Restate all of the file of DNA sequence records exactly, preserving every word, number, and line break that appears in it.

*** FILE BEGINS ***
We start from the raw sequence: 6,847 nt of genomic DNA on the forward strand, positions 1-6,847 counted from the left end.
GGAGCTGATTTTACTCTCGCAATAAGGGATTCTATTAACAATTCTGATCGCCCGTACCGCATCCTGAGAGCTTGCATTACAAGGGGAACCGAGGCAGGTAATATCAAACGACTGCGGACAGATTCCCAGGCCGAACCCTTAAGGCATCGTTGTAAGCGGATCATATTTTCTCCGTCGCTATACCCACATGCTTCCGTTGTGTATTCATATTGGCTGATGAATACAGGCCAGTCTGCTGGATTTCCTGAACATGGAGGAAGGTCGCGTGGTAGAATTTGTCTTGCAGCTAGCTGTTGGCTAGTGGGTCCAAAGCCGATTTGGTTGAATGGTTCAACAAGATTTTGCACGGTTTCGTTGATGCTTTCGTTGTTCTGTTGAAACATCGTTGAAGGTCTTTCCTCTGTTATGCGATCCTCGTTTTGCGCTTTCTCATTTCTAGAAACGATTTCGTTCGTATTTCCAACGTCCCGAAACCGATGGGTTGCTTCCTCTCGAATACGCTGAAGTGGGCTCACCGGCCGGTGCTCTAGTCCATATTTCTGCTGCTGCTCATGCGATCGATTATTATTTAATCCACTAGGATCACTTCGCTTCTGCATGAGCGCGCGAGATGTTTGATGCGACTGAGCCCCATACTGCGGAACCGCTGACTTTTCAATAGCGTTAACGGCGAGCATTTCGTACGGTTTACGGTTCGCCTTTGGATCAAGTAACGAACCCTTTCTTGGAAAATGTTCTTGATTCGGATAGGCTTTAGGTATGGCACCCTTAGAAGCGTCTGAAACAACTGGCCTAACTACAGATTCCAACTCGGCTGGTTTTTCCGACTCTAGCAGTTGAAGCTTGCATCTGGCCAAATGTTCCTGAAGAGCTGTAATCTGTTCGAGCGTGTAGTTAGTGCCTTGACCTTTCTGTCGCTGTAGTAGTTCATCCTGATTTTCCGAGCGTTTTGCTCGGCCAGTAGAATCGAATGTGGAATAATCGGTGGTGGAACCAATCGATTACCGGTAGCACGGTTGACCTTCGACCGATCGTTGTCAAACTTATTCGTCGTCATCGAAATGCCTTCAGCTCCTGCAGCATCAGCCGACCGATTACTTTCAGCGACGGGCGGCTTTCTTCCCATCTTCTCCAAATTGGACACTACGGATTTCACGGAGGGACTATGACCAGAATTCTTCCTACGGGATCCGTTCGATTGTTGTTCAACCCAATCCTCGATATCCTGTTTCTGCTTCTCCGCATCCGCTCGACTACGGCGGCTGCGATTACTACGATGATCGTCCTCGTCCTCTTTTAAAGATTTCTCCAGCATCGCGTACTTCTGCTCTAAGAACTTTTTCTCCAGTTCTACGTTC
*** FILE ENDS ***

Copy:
We start from the raw sequence: 6,847 nt of genomic DNA on the forward strand, positions 1-6,847 counted from the left end.
GGAGCTGATTTTACTCTCGCAATAAGGGATTCTATTAACAATTCTGATCGCCCGTACCGCATCCTGAGAGCTTGCATTACAAGGGGAACCGAGGCAGGTAATATCAAACGACTGCGGACAGATTCCCAGGCCGAACCCTTAAGGCATCGTTGTAAGCGGATCATATTTTCTCCGTCGCTATACCCACATGCTTCCGTTGTGTATTCATATTGGCTGATGAATACAGGCCAGTCTGCTGGATTTCCTGAACATGGAGGAAGGTCGCGTGGTAGAATTTGTCTTGCAGCTAGCTGTTGGCTAGTGGGTCCAAAGCCGATTTGGTTGAATGGTTCAACAAGATTTTGCACGGTTTCGTTGATGCTTTCGTTGTTCTGTTGAAACATCGTTGAAGGTCTTTCCTCTGTTATGCGATCCTCGTTTTGCGCTTTCTCATTTCTAGAAACGATTTCGTTCGTATTTCCAACGTCCCGAAACCGATGGGTTGCTTCCTCTCGAATACGCTGAAGTGGGCTCACCGGCCGGTGCTCTAGTCCATATTTCTGCTGCTGCTCATGCGATCGATTATTATTTAATCCACTAGGATCACTTCGCTTCTGCATGAGCGCGCGAGATGTTTGATGCGACTGAGCCCCATACTGCGGAACCGCTGACTTTTCAATAGCGTTAACGGCGAGCATTTCGTACGGTTTACGGTTCGCCTTTGGATCAAGTAACGAACCCTTTCTTGGAAAATGTTCTTGATTCGGATAGGCTTTAGGTATGGCACCCTTAGAAGCGTCTGAAACAACTGGCCTAACTACAGATTCCAACTCGGCTGGTTTTTCCGACTCTAGCAGTTGAAGCTTGCATCTGGCCAAATGTTCCTGAAGAGCTGTAATCTGTTCGAGCGTGTAGTTAGTGCCTTGACCTTTCTGTCGCTGTAGTAGTTCATCCTGATTTTCCGAGCGTTTTGCTCGGCCAGTAGAATCGAATGTGGAATAATCGGTGGTGGAACCAATCGATTACCGGTAGCACGGTTGACCTTCGACCGATCGTTGTCAAACTTATTCGTCGTCATCGAAATGCCTTCAGCTCCTGCAGCATCAGCCGACCGATTACTTTCAGCGACGGGCGGCTTTCTTCCCATCTTCTCCAAATTGGACACTACGGATTTCACGGAGGGACTATGACCAGAATTCTTCCTACGGGATCCGTTCGATTGTTGTTCAACCCAATCCTCGATATCCTGTTTCTGCTTCTCCGCATCCGCTCGACTACGGCGGCTGCGATTACTACGATGATCGTCCTCGTCCTCTTTTAAAGATTTCTCCAGCATCGCGTACTTCTGCTCTAAGAACTTTTTCTCCAGTTCTACGTTC